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Mangalore air crash: Pilot was 'disorientated'

Last updated on: November 17, 2010 23:46 IST

Mangalore air crash: Pilot was 'disorientated'

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Disorientation and delayed response by the pilot -- who reportedly dozed off -- and ignoring his co-pilot's warnings during landing may have led to the Boeing aircrash in Mangalore that killed 158 persons, according to an inquiry report.

"Fatigue factor" could have led to the disorientation and delayed response, said official sources privy to the report, which is understood to have identified human error as a factor for the crash on May 22 this year.

The inquiry report is being examined by the Civil Aviation Ministry and would be made public soon, official sources said on Wednesday.

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Image: The ill-fated AI plane at the crash site near Mangalore airport
Photographs: Daiji World
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'Fatigue factor' could have been one of the causes

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The six-member Court of Inquiry headed by retired Air Marshal B N Gokhale submitted its report to the Ministry on Tuesday.

The sources said the report is not likely to be tabled in Parliament in the immediate future but could be put up on the official website of the Ministry.

Though the probe is understood to have pointed out that Commander Captain Zlatko Glusica had not heeded to repeated warnings given by his co-pilot Capt H S Ahluwalia for taking 'a go-around' and not landing, the sources discounted reports about the Commander dozing off to sleep.

But, they said "fatigue factor" could have been one of the causes of his disorientation and delayed response.


Image: Rescue operations at the crash site near Mangalore
Photographs: Dayanand Kukkaje/Daiji World
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The response was slow and then...

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As soon as the plane touched down, Ahluwalia is believed to have asked his Commander to pull all stops to take-off again immediately.

But the response was slow and the Boeing 737-800 aircraft departed from the paved surface of the runway and hit a localiser (radar) structure at the Runway End Safety Area.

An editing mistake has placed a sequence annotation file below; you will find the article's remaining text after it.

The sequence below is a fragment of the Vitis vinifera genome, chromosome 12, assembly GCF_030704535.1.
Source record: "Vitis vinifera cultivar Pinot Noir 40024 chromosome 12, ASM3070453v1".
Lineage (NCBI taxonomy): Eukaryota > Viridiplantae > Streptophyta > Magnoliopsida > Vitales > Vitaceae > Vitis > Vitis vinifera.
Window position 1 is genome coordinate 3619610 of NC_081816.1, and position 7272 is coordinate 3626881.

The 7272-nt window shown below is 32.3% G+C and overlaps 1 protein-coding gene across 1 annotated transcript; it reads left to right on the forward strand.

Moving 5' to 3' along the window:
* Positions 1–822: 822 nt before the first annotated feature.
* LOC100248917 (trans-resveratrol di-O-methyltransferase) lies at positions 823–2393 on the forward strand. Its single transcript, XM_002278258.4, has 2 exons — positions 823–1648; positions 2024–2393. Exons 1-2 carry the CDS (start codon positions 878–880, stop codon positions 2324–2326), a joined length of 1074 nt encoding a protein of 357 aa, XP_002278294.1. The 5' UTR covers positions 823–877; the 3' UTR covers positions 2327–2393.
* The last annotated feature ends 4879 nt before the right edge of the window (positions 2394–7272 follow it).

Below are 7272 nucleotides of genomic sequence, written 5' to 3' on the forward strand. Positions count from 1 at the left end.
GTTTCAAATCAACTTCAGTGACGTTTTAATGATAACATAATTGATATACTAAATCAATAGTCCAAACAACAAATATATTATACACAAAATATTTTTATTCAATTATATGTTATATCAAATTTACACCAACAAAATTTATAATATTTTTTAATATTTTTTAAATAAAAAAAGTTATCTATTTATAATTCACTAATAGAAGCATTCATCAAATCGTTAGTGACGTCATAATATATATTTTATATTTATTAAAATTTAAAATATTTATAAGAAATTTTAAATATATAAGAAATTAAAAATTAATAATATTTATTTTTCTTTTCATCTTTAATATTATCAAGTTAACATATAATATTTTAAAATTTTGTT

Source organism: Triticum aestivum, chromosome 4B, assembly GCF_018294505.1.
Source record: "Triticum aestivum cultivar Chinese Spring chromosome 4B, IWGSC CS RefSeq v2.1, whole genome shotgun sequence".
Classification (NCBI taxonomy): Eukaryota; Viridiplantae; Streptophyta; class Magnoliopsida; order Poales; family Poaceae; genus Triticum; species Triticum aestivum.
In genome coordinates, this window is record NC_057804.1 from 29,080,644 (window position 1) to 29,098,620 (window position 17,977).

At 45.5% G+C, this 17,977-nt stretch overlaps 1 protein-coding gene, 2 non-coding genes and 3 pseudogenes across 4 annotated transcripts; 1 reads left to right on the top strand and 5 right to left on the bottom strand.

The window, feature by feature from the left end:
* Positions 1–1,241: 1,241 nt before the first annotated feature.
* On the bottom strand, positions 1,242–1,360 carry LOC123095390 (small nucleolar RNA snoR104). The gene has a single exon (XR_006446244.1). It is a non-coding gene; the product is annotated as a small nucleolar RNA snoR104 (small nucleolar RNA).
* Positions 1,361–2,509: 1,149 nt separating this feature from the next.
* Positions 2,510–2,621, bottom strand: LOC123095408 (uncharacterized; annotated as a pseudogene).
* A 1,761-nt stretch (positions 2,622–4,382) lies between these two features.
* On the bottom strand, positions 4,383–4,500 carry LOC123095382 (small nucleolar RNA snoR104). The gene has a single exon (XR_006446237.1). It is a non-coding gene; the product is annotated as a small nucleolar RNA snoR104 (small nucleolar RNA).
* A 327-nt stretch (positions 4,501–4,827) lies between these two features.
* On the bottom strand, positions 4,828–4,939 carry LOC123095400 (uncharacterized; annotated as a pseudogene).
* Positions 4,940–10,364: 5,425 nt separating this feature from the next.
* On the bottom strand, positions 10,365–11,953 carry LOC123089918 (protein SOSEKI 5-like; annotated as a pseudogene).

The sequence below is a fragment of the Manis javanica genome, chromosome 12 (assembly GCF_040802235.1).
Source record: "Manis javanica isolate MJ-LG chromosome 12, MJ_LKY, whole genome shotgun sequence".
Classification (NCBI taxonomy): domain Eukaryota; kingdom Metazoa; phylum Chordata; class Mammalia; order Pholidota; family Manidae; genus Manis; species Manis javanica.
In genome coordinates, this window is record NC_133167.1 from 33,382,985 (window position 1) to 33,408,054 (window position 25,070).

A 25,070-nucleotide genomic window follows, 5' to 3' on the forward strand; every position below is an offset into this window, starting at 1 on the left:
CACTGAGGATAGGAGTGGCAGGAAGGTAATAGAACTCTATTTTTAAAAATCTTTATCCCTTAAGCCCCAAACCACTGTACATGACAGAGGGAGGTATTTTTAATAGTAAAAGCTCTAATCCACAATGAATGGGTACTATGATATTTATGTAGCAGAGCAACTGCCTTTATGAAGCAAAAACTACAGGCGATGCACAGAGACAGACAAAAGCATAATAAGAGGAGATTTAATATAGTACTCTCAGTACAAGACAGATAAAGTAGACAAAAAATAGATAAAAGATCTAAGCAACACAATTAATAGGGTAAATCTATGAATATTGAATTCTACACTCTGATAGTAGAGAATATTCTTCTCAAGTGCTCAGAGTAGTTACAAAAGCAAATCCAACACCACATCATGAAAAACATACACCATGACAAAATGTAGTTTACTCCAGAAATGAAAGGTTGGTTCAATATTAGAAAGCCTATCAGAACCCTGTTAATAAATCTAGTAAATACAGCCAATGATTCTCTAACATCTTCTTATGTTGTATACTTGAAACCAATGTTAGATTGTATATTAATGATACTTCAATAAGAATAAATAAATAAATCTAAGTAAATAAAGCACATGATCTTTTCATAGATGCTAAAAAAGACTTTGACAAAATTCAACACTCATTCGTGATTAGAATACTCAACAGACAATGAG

The two-year old plane, which arrived from Dubai, then broke through the boundary fence on the side and plunged into a gorge catching fire. Both Glusica and Ahluwalia were among those killed.

The approach of the aircraft, while landing, was also understood to have been wrong in terms of height and angle, which led it to miss the 'landing threshold' area of the runway by almost 2,000 feet or 600 metres, they said.




Image: Rescue operations at the crash site
Photographs: Dayanand Kukkaje/Daiji World
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Pilot could have averted the accident if...

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Data retrieved from the cockpit voice recorder (CVR) of the ill-fated Boeing 737 aircraft had shown that the captain was on the wrong glide path and had delayed in taking corrective measures despite being requested by his co-pilot for "a go-around".

The probe panel is understood to have found that the commander had approached for landing at an angle more than three degrees, which is the standard procedure, the sources said, adding some anomalies were also found in his way of taking corrective measures that could have averted the accident.

The 2.05 minutes of CVR recording has indicated that despite being warned by the aircraft computers to 'pull up', the captain had not paid any heed. He also ignored the co-pilot telling him to go-around.

The last few seconds of the recording clearly says, "We don't have runway left" after which the CVR has recorded the loud crashing sound.


Image: The search team with the black box
Photographs: Dayanand Kukkaje, Daiji World
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